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books (sound)

Discussion in 'Sound, Music, and Intercom' started by Wolf, Aug 16, 2008.

  1. Wolf

    Wolf Active Member

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    hey,

    I am looking to get a book on basic sound operation. I am a lighting technician but I would like to learn basic sound to become a more valuable technician. I am looking for a book that explains the hook ups and how to run the cable, and set up the speakers, also how to operate the board (I know they cant explain fully a sound board because they very but the basic of the board). I do know that a book cant teach you everything but this would be a nice starting point.

    Thank you in advance.
     
  2. The_Guest

    The_Guest Senior Team Emeritus Premium Member

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    You're looking for a copy of the Yamaha Sound Reinforcement Handbook.

    Amazon.com: The Sound Reinforcement Handbook: Gary Davis, Ralph Jones: Books

    This is the number one book that comes to mind when anyone in the live audio world is asked about good literature. There are lots of things audio engineers disagree on, but this book (for the most part) has been widely accepted as the consensus.

    It's very concise, but very thorough. It's not something you read cover to cover. You look up a topic you're curious about and learn. It can go very in depth, but it's very easy to skip over the complex stuff if you're lost. It breaks down sound reinforcement to a very rudimentary theory. It doesn't discuss brands or who makes the best line arrays; it simply gives you knowledge that every good engineer (seasoned or unseasoned) should be familiar with.

    You will do yourself a major a favor by reading this book. You will find yourself laughing the next time you see a FOH engineer scratching his head. I wish more sound guys, let alone lighting guys, would read this book.

    Also, check out Soundcraft's learning center on their website. They focus less on a theory and more diagrams and schematics for basic applications of broadcast, radio, dj, live band, monitors, etc. I love their cable diagrams that explain the differences between unbalanced and balanced versions. I even find myself occasionally referencing my soundcraft brochures when I want to confirm something to be 100% sure.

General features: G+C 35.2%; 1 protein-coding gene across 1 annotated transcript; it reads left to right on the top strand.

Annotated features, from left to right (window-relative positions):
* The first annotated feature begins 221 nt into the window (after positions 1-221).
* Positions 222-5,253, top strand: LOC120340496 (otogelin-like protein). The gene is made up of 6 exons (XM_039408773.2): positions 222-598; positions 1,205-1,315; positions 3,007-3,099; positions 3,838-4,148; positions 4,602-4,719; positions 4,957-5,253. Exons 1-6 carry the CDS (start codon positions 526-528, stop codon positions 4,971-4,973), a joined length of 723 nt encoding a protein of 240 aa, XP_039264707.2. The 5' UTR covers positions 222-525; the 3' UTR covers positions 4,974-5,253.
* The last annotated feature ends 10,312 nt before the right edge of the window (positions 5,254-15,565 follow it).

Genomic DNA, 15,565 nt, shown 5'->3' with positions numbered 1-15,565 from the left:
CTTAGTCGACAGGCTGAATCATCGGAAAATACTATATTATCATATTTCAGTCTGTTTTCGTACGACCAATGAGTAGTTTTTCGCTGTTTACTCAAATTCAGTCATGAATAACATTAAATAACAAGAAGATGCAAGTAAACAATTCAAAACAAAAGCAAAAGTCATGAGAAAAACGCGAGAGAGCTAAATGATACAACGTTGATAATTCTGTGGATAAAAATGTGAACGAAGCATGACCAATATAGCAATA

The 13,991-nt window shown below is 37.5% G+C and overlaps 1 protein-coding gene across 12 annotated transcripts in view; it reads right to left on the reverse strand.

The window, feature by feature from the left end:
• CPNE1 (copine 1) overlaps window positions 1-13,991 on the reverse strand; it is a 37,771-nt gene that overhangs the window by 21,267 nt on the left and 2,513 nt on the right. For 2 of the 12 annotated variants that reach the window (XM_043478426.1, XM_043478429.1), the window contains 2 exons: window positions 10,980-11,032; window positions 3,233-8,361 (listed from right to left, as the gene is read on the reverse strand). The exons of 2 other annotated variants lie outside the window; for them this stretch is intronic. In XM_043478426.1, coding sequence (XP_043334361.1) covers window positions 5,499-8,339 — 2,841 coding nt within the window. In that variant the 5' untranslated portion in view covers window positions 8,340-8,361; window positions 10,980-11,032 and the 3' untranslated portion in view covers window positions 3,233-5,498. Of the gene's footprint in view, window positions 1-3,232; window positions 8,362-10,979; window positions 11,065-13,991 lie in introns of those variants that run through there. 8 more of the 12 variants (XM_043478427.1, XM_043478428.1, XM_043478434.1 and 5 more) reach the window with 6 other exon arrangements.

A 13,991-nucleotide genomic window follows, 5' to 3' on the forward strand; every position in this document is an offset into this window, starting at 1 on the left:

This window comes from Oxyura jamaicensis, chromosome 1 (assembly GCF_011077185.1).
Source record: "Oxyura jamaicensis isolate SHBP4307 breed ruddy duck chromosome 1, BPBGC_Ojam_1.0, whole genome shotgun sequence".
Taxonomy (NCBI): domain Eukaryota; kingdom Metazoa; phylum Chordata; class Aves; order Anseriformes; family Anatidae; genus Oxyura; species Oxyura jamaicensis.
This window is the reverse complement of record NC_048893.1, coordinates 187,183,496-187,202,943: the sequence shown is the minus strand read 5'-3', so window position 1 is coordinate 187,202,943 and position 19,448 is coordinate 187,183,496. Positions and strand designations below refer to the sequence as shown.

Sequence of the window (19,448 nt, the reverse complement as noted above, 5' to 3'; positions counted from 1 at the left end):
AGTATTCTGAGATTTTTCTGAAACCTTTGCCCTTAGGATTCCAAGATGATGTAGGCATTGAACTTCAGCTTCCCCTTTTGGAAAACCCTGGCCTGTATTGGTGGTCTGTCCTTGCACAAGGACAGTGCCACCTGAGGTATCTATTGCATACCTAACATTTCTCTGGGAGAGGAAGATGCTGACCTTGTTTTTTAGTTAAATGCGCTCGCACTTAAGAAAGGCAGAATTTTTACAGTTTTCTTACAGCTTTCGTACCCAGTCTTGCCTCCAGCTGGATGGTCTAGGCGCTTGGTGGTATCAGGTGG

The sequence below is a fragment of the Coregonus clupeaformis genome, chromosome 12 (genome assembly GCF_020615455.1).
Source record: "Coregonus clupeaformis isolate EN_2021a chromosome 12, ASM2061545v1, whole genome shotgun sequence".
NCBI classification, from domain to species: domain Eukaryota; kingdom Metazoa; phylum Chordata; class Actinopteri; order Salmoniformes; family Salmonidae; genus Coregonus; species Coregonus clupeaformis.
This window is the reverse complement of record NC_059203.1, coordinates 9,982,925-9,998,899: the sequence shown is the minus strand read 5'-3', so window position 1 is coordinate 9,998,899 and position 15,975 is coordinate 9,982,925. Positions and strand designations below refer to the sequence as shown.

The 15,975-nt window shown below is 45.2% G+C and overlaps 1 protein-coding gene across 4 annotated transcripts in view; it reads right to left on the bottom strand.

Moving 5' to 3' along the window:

http://www.soundcraft.com/palz.asp
     
    Last edited: Aug 17, 2008
  3. derekleffew

    derekleffew Resident Curmudgeon Senior Team Premium Member

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    Rane Corporation also has a number of excellent articles in its Library.
     
  4. Chris15

    Chris15 CBMod CB Mods Premium Member

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    I've found Live Sound Mixing by Dunc Fry to be a useful resource. Not quite as heavy as the Handbook...
     
  5. mixmaster

    mixmaster Active Member

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    +1 for Sound Reinforcment Handbook, and the information on Rane's website. There are also several good white papers on the ProSoundWeb site in their study hall, and most manufactures have articals like the Rane site. Check out Soundcraft, Shure, and JBL.
     
  6. museav

    museav CBMod CB Mods Departed Member

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    That probably is "the" introductory level, comprehensive text, but for systems designers "Sound System Engineering" by Davis and Patronis is probably the reference. However, this is a much more technical text and can be rather intimidating for many. For mixing there are other books that focus solely on mixing and get much more into the artistic as well as technical aspects and that sort of segues to...

    One of the problems with learning about sound is that there are many different aspects to it from system design to mixing to installation to recording and production and so on. Some of these involve primarily technical issues, others mostly artistic. Then add that an at least cursory knowledge of acoustics is also invaluable for some aspects. However, in practice a person doing audio production may need to know nothing about system installation or design while an installer may not really need to know how to produce or mix or design a system. This range is often reflected in the available books and other resources and they often apply primarily to one area. Many that do try to be more encompassing typically fall short in one or more areas, sometimes even providing as much disinformation as information in areas outside the author's actual expertise. So you may find a good book on mixing but have to look to another for learning about speaker placement. Because of this, it may help to initially focus on one or two specific aspects rather than to try to learn everything at once.
     
    The_Guest and (deleted member) like this.
  7. TWSmith

    TWSmith Member

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    Wolf,

    +1 on the Yamaha sound book. That's a very good starting point. I have found Live Sound, Theory & Practice by Mark Amundson to be most practical for myself. Check here: FOH/PLSN Bookshelf

    For a decent background and primer on analog sound (vintage, archaic stuff!), try Successful Sound System Operation by F. Alton Everest if you can find it:
    Amazon.com: Successful Sound System Operation: F. Alton Everest: Books

    Nothing beats good ol' OJT!! Try volunteering with a local sound co. or concert hall. Be prepared to wrap cable. :)

    Good luck!
     
  8. DaveySimps

    DaveySimps CBMod CB Mods Premium Member

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    +1 for the Yamaha Sound Reinforcement Handbook. It is a great resource.

    ~Dave
     

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